While limitation of rights may occur in the public interest in the context of a pandemic, the SA government's plans forcibly to isolate people who test positive for COVID-19 in government camps, even if they have the means to self-isolate, have come scrutiny in the SA Medical Journal.
Plans to isolate people who test positive for COVID-19 in government camps have been challenged by medical ethicist Dr Jerome Singh, of the Centre for the Aids Programme of Research in South Africa (Caprisa). In order for isolation processes in South Africa to claim legitimacy, it is important that these principles as well as national laws and constitutional rights are embedded in state action, he writes in a critique published in the SA Medical Journal. Separately, Prof Keymanthri Moodley, Director of the Centre for Medical Ethics and Law at Stellenbosch University, writes, also in the SA Medical Journal, that while limitation of rights may occur in the public interest in the context of a pandemic, it is also important that it does not have the paradoxical effect of increasing spread of infection and public risk. To achieve this, " a fair measure of compassion, restraint and respect for human rights" must be exercised.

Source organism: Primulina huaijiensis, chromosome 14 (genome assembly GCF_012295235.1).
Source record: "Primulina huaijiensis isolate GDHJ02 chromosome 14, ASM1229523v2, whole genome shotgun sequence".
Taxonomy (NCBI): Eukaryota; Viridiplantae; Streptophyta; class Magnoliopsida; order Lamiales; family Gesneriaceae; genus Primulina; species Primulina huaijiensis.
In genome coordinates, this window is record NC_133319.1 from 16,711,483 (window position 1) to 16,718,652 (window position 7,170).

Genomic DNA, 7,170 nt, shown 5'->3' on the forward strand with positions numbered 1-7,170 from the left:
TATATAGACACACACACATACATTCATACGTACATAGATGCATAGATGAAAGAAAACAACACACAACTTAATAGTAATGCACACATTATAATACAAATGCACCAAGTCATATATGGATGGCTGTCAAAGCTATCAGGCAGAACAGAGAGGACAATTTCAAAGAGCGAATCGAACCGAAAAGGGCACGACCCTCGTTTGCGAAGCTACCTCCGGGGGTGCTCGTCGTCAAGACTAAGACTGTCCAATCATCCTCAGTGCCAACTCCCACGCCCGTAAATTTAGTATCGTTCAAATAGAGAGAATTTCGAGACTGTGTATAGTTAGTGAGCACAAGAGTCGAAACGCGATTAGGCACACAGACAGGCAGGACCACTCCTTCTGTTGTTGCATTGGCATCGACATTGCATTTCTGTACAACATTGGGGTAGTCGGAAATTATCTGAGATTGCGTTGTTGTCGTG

Times Select reports that Singh questions the decision by the KwaZulu-Natal government to forcibly quarantine people who test positive for COVID-19 at such camps, even in cases where they have the means to self-isolate.
The report says the scientific opinion comes as lobby group AfriForum asked minister of co-operative governance and traditional affairs (Cogta) Nkosazana Dlamini-Zuma to overturn a directive forcing people who test positive for COVID-19 to be held in government quarantine camps. The lobby group has given the government 48 hours to do so, or face legal action. The report says the letter to the minister came after KZN Health MEC Nomagugu Simelane-Zulu said that the provincial government has resolved to discard the policy of self-isolation for people who test positive for COVID-19. Simelane-Zulu said, effective from Sunday, anyone testing positive will be kept and monitored at state-identified quarantine sites.
This policy change, Singh said, marks a dangerous departure from the country’s prevailing position on home-based self-isolation and “should not be replicated elsewhere”.
National Cogta spokesperson Lungi Mtshali said the department had not received the correspondence from AfriForum. The report says later efforts to reach him were unsuccessful.